Frequently Asked Questions by patients in Gynaecology
The cause is not well understood but the hormone called oestrogen is associated with its growth. Hence it is found in women of childbearing age and usually regress after menopause.
Family history, African descent, obesity, early onset of menstruation and delayed child bearing.
Yes, if the fibroid is small in size and the only symptoms are heavy menstrual bleeding with cramps. Also drugs maybe given to shrink the fibroid or reduce blood loss before surgery.
Some Fibroids do not cause any problems hence may not require surgery. However, surgery might be necessary if there's:
- Heavy or prolonged menstrual bleeding unresponsive to drugs.
- Painful periods
- Swelling of the tummy
- An urge to urinate frequently
- Constipation and backache
- Recurrent miscarriages or preterm deliveries.
All surgeries especially those involving the removal of fibroids are associated with blood loss hence may require blood transfusion. It is advisable to get blood ready prior to surgery.
This is at the discretion of each surgeon hence you are advised to speak with your Gynaecologist.
The recovery time differ but anywhere between 2-6 weeks.
You are advised to wait for 3-6 months before trying to get pregnant
20 out of 100 women who had surgery for fibroid removal will have their fibroid grow again within few years following the procedure.
Fibroids that are located on the inner lining of the womb and those that block the openings of the fallopian tubes into the womb can cause infertility.
It is advisable to wait for a year before seeking assistance. However, if you are above 35 years or have any concerns; seek help.
Yes, especially at the first visit so that thorough evaluation can be carried out.
The tests can be done the day before or after that particular day.
It is advisable to get the results of all your tests before coming for review in order to avoid unnecessary time wasting at the clinic.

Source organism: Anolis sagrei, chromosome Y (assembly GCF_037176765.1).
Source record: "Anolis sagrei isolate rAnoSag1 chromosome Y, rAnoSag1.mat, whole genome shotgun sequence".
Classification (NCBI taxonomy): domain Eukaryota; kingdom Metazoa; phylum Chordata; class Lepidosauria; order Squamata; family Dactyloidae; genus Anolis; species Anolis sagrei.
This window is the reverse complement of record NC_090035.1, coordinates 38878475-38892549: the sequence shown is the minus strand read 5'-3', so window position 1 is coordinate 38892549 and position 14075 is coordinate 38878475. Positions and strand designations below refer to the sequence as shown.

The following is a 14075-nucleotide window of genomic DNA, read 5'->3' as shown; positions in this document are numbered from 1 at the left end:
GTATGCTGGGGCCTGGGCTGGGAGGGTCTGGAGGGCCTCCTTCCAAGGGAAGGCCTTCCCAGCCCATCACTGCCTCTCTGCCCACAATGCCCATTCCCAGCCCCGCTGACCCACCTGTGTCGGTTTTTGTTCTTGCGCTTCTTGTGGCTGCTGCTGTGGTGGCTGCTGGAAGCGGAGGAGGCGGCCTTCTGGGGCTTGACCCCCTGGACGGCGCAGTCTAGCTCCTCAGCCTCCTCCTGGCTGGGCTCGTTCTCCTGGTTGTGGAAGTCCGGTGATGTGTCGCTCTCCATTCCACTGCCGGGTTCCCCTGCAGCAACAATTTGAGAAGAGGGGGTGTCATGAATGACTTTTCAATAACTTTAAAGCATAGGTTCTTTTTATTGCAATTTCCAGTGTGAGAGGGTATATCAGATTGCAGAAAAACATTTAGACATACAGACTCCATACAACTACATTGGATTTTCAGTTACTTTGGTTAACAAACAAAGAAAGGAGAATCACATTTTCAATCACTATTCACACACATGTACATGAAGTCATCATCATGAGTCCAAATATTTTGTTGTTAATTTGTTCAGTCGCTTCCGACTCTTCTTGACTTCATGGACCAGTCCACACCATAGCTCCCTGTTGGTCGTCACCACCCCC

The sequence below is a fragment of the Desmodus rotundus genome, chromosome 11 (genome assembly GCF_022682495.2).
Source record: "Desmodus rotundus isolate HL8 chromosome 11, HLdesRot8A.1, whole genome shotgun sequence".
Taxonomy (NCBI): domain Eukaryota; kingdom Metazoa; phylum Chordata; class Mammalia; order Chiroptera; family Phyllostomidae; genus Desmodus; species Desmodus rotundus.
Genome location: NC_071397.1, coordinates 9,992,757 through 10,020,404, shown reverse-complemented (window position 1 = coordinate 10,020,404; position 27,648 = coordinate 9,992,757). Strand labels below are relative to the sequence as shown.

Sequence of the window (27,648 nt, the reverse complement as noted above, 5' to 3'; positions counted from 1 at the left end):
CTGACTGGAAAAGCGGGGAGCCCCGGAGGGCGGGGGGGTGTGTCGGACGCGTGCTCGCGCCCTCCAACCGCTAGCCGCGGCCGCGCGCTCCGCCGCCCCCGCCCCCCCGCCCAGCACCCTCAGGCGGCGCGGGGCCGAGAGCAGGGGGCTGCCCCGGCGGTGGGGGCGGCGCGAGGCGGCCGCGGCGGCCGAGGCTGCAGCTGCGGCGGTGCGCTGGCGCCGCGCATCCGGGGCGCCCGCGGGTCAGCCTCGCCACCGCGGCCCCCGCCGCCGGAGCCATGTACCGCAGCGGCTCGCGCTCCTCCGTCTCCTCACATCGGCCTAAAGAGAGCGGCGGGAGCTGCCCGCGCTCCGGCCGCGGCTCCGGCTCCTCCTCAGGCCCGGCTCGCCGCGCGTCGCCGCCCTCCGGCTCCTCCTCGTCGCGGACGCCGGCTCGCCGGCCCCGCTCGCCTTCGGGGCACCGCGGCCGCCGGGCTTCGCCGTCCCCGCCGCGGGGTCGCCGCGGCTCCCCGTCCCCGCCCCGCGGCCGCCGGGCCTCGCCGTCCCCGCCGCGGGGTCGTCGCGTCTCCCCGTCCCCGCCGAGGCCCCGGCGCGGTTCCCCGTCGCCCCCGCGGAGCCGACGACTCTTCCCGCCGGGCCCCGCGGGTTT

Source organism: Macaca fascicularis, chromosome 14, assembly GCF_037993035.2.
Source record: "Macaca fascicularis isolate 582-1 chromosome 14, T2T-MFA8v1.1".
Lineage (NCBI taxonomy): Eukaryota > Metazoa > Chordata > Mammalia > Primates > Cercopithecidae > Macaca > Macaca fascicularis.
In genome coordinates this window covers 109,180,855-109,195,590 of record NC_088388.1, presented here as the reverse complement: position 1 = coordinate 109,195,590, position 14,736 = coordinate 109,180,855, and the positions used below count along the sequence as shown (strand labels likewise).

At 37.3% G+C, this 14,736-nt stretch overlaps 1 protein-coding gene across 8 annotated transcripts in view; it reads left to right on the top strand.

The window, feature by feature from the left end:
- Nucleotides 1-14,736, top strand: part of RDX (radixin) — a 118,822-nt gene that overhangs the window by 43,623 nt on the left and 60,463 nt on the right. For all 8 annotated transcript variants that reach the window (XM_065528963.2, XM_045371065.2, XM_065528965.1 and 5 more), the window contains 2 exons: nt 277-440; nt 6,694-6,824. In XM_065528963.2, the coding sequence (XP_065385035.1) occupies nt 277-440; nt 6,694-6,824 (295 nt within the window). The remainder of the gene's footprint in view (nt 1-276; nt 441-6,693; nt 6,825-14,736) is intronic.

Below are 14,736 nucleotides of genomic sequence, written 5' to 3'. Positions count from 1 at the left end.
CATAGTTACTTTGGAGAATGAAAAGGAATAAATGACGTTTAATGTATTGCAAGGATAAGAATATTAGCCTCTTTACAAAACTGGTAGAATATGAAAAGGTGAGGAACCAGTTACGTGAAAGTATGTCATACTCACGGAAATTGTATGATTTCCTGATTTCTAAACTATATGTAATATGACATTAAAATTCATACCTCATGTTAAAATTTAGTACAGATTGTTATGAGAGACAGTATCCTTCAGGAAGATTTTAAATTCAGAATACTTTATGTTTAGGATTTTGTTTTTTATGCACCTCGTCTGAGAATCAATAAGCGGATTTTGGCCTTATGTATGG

It means special methods, procedures and implements are thought to be required in order to improve your chance of getting pregnant. Your doctor will explain more to you
Abnormal uterine bleeding
The normal menstrual cycle is between 24 days and 38 days while menstrual flow may lasts up to 8 days
Bleeding is considered abnormal if:
- It occurs in between periods
- Bleeding occurs after sexual intercourse
- Menstrual cycles last longer than 38 days or is shorter than 24 days
- “Irregular” periods in which cycle length varies by more than 7–9 days
- Bleeding occurs after menopause
Some of the causes are:
- Fibroids and polyps
- Failure to ovulate
- A condition in which the inner lining of the womb grows into the muscle of the womb.
- Bleeding disorders
- Use of birth control methods, such as an intrauterine device (IUD) or birth control pills
- Ectopic pregnancy
- Infection of the womb
- Cancer of the womb or mouth of the womb
Talk to your gynaecologist who will ask for the history of your cycle, examine you then send for the relevant tests.
Generally, you will be asked to do a complete blood count and pelvic scan. Other tests will depend on the findings from your history and physical examination.
Treatment will be tailored to the cause using either drugs or surgery.
You might stay for a day or 2 days if it is a major surgery but go home same day if it is a minor procedure.
It is not advisable as you will need someone to help run errands and give moral support.
You are monitored in the general ward during the first day post surgery. Thereafter, you can be moved to a private ward if stable.
You can receive visitors during visiting hours once the drugs used to prevent pains during surgery wears off.
You are usually required to fast 6-8 hours before the procedure starting from 10pm (the night before the procedure).
If you are going to spend more than a day, you will need extra clothes and toiletries.
Usually for 3-5 days if it is a major procedure or you can go home same day if it is a minor one.
It is advisable you wait for about 2-6 weeks after a major surgery but same day for minor procedures.
You may need to continue drugs for pain, infections and blood building.
Yes, follow up will be given to evaluate your wellbeing and the success of the treatment.
The questions and answers listed above are by no means exhaustive and will be updated from time to time.
The hospital also has dedicated telephone helplines to address your concerns, and it is available on our website